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One of my favourite portrait techniques is to isolate the model by using a short telephoto lens and a wide aperture. The idea is to throw the background out of focus and keep the subject sharp, so there is a clear distinction between the two. This creates beautiful bokeh and the illusion of depth.
Another way to isolate the model is to place them in the light, against a dark background that is in the shade. The opening photo (above) used this technique. I asked the model to pose in a doorway, and she is separated from the background because there’s no light illuminating the interior of the building.
These techniques are very effective but sometimes the results won’t match what you visualized. It may be that the background isn’t quite as dark as you would like, or not out of focus enough. It may contain distracting colours or highlights. In these situations you can use Lightroom to give you a helping hand.
Take the following photo as an example. The model is an artist who creates artwork from scrap metal. He is lit by daylight coming through open doors to camera left. I originally visualized the scene with the background going dark. Here’s what I was hoping for (the final result, after editing in Lightroom):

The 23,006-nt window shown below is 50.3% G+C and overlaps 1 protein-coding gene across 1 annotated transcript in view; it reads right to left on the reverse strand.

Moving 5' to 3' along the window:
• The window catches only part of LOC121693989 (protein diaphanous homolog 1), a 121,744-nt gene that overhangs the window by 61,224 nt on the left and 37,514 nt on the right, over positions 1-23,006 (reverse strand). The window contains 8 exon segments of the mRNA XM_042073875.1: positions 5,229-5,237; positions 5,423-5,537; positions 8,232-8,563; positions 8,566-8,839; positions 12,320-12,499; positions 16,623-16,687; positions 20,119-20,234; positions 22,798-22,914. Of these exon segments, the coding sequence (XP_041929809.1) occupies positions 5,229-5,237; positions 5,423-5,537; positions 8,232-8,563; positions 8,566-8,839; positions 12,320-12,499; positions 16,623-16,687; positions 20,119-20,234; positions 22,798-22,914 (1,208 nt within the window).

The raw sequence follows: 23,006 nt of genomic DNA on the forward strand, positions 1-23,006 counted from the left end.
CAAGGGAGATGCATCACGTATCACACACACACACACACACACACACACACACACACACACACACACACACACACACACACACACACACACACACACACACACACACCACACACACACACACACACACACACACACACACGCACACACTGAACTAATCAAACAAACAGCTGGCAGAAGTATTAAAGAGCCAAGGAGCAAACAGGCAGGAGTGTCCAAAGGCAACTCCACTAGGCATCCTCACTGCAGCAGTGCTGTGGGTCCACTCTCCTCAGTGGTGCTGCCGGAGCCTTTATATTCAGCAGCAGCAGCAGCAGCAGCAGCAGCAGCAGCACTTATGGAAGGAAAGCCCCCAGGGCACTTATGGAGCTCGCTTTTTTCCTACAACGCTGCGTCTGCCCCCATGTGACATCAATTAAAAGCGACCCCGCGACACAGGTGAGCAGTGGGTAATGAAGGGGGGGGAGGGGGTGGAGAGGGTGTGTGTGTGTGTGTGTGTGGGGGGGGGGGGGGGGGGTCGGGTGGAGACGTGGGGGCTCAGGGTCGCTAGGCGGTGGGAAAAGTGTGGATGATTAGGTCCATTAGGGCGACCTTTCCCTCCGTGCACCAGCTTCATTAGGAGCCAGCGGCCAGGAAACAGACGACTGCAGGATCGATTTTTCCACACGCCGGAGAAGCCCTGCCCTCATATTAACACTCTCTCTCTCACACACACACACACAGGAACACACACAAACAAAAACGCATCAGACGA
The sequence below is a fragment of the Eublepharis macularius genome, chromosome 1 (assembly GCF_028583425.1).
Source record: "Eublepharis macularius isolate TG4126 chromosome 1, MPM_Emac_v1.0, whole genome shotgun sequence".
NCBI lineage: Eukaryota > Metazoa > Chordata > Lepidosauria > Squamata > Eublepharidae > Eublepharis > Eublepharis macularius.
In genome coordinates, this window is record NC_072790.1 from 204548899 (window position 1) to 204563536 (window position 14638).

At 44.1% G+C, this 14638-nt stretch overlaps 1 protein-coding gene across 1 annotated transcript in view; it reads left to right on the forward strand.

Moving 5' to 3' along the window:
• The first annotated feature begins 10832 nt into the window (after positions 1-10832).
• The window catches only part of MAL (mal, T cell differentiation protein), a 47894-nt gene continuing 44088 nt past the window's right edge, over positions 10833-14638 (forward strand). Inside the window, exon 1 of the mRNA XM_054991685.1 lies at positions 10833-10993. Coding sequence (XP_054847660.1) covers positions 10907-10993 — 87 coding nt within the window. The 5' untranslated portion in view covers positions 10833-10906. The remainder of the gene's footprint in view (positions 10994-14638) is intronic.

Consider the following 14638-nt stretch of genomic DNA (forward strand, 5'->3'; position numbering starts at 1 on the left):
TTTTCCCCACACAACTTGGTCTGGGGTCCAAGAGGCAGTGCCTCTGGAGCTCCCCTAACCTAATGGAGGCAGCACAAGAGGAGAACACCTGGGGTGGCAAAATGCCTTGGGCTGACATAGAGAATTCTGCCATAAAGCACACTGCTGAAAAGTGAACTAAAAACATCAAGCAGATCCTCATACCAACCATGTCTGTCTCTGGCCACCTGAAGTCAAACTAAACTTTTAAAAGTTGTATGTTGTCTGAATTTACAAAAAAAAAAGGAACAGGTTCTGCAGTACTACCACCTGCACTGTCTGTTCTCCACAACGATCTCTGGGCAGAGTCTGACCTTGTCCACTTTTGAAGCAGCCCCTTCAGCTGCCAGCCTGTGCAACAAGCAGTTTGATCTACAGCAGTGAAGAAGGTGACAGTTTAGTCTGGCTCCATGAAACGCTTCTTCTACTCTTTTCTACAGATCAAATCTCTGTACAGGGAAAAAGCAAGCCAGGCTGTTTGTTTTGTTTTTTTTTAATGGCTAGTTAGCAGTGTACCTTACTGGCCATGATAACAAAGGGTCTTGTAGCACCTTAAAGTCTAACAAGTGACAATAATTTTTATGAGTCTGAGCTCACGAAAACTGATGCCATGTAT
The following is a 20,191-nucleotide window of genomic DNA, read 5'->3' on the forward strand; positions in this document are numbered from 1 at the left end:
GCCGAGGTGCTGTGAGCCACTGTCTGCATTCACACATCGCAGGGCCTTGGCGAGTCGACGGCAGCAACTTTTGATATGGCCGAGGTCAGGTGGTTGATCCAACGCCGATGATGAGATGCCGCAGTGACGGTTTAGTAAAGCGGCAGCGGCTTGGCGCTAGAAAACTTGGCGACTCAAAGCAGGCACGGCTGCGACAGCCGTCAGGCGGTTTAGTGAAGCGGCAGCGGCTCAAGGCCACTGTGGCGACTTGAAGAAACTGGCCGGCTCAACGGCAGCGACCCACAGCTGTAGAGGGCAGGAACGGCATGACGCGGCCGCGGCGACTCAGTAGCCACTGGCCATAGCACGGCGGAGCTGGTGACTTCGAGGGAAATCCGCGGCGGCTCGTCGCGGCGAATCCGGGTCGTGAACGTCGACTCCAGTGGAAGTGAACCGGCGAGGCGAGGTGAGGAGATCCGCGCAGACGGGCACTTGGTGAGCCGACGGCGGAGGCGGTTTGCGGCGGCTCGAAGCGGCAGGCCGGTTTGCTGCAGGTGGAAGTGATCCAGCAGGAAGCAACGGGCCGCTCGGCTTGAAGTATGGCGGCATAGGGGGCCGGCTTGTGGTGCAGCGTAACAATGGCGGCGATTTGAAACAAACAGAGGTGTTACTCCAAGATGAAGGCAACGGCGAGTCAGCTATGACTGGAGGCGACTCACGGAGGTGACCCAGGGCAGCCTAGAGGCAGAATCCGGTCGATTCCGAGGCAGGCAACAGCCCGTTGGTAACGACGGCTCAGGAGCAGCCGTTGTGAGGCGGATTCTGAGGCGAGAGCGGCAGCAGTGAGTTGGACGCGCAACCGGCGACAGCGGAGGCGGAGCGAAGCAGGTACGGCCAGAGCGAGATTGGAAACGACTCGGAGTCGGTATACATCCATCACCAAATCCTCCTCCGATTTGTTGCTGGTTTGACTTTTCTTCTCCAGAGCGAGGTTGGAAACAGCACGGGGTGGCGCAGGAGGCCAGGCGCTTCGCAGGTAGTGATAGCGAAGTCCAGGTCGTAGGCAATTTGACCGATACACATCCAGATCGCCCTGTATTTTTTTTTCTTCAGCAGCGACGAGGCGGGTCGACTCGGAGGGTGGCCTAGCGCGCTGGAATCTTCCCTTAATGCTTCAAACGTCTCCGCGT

In the event however, that didn’t happen. The workshop was illuminated by lighting coming through skylights and a window at the rear. The blurred area on the left is the door to the workshop – included to add a sense of depth and to hide a white metal tank in the background. The door is outside, so it came out very bright compared to the interior.
This is the photo, more or less straight out of the camera.
Quite a difference! Let’s look at some of the techniques I used to isolate the subject in Lightroom, and complete my original vision of the photo.
Here’s a before and after comparison so you can see the difference that those four simple adjustments made.
I’ve also created a YouTube video that shows how I processed this photo in depth.
You can also experiment with using the Adjustment Brush to select the background and making it softer by moving the Clarity slider left or desaturating it with the Saturation slider. Care is required with both techniques as they are easy to overdo – once again a subtle touch is best. They may come in useful when there are bright highlights or distracting colours in the background.
What techniques do you use to isolate the subject in Lightroom? Please let us know in the comments.
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